While offshore drilling is unlikely to spawn great industrial development along the N.C. coast, Morehead City could become a port to service and supply any drilling rigs off the coast.
Some people tell our traveling reporter that they’d welcome the jobs offshore drilling might bring; other worry what spills would to the beaches and tourism.
Reporters travel the coast to talk with people about offshore drilling. This, the first of a week-long series of stories, begins the journey in Calabash.
Those involved in selling real estate along the southeast N.C. coast differ in how offshore drilling might affect their business.
Hundreds of North Carolinians will take 15 minutes Saturday to join hands with strangers in a peaceful demonstration against fossil fuels.
The quality of the water, the nutrients in the soil and the exchange of greenhouse gasses hang in the balance as saltwater moves farther inland than it ever has before. Five researchers are working to help people prepare for what’s ahead.
Five researchers are investigating the future risks of saltwater intrusion on the Albemarle-Pamlico peninsula and how the area’s residents will play a role in conserving their natural resources.
Saltwater’s slow movement inland has accelerated in recent years. It kills trees, harms crops, destroys the very land itself. Its effects are particularly pronounced in the agricultural region between the Albemarle and Pamlico sounds.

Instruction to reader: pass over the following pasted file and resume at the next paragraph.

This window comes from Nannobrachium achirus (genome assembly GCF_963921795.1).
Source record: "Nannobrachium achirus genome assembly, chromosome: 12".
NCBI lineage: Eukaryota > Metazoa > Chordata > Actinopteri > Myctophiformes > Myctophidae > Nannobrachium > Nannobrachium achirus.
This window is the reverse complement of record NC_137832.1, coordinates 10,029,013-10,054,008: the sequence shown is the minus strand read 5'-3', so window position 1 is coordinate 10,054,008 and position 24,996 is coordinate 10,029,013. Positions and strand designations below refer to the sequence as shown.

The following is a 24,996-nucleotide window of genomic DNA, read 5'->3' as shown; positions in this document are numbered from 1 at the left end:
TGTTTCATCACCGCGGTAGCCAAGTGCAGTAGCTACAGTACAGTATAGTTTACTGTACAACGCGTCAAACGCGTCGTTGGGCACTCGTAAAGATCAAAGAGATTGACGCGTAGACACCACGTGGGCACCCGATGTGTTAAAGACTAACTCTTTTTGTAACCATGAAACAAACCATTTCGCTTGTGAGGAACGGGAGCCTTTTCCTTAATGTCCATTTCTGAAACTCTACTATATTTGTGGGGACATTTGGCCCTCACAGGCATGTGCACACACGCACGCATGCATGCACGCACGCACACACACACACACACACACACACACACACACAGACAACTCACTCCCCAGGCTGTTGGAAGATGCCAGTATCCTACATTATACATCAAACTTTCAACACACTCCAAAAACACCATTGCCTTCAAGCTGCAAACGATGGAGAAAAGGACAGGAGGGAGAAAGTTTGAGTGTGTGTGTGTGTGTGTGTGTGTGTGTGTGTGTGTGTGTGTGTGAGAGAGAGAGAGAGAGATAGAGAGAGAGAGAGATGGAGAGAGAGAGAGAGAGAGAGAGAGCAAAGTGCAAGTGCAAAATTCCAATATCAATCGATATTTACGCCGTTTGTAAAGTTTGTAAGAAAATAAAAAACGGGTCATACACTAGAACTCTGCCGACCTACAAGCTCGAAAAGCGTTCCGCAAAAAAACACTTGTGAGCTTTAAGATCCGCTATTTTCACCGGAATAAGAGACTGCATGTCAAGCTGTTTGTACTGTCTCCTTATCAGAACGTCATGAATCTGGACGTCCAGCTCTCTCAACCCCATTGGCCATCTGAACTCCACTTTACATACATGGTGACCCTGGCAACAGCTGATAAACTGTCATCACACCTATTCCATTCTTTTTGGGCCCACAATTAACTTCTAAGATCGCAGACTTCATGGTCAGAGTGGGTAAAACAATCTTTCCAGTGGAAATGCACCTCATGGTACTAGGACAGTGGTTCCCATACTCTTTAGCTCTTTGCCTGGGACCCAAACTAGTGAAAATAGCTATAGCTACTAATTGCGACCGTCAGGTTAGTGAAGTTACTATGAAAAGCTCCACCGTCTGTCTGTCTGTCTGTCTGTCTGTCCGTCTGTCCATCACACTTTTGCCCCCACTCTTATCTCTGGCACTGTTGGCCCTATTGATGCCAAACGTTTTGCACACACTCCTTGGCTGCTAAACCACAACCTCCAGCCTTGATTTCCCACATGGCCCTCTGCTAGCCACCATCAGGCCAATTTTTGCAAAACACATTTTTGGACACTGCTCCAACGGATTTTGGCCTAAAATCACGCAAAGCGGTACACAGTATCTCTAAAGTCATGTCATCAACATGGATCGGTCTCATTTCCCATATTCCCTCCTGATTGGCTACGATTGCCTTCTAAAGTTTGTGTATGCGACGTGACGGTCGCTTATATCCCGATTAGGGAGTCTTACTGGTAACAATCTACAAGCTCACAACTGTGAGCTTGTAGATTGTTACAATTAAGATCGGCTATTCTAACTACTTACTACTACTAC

A chapter of the world’s oldest and largest organization dedicated to fisheries will present one of its annual awards to this environmental nonprofit group for its work restoring marine habitats.
Deborah Walters, 63, is kayaking over 2,500 miles to help children living in Guatemala City’s garbage dump. She spent December paddling down the N.C. coast and three nights with one of our writers.
The cloud cover lifted and the hearts on the boat soared. A full moon hung over Bogue Sound, inspiring the artistic souls of the nature photographers on board.
A new report confirms that these more natural ways to control erosion are better for the environment than bulkheads, but few waterfront property owners use them.
To prepare for possible wind-energy development, researchers are mapping the seafloor off the N.C. coast, a vast uncharted territory.
Soon it will be a felony to poach Venus flytraps from the wild in North Carolina. This strange plant that lures, attacks and eats bugs only grows naturally in one place in the world: a 90-mile radius around Wilmington.
Prompted by the prospect of wind energy development off North Carolina’s coast, researchers are finding reefs with tropical fish and corals right off our coast.
Rodney Kemp is somewhat of a celebrity in Morehead City for telling entertaining stories about local history. And sometimes they’re actually true. He’s keeping alive the old coastal tradition of the fish house liar.